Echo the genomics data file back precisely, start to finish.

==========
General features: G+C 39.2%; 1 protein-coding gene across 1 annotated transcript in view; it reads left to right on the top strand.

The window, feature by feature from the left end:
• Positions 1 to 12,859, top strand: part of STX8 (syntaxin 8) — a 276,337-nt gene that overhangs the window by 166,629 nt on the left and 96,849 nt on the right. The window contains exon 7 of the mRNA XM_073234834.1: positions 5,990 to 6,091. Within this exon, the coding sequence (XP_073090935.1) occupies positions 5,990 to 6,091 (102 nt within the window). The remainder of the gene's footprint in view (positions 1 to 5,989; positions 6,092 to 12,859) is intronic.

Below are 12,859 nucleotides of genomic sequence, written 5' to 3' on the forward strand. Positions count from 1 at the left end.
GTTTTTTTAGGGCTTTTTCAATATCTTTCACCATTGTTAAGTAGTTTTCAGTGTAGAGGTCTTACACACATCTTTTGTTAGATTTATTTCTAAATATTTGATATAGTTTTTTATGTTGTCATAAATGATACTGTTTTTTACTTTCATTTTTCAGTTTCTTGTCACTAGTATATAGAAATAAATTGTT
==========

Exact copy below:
General features: G+C 39.2%; 1 protein-coding gene across 1 annotated transcript in view; it reads left to right on the top strand.

The window, feature by feature from the left end:
• Positions 1 to 12,859, top strand: part of STX8 (syntaxin 8) — a 276,337-nt gene that overhangs the window by 166,629 nt on the left and 96,849 nt on the right. The window contains exon 7 of the mRNA XM_073234834.1: positions 5,990 to 6,091. Within this exon, the coding sequence (XP_073090935.1) occupies positions 5,990 to 6,091 (102 nt within the window). The remainder of the gene's footprint in view (positions 1 to 5,989; positions 6,092 to 12,859) is intronic.

Below are 12,859 nucleotides of genomic sequence, written 5' to 3' on the forward strand. Positions count from 1 at the left end.
GTTTTTTTAGGGCTTTTTCAATATCTTTCACCATTGTTAAGTAGTTTTCAGTGTAGAGGTCTTACACACATCTTTTGTTAGATTTATTTCTAAATATTTGATATAGTTTTTTATGTTGTCATAAATGATACTGTTTTTTACTTTCATTTTTCAGTTTCTTGTCACTAGTATATAGAAATAAATTGTT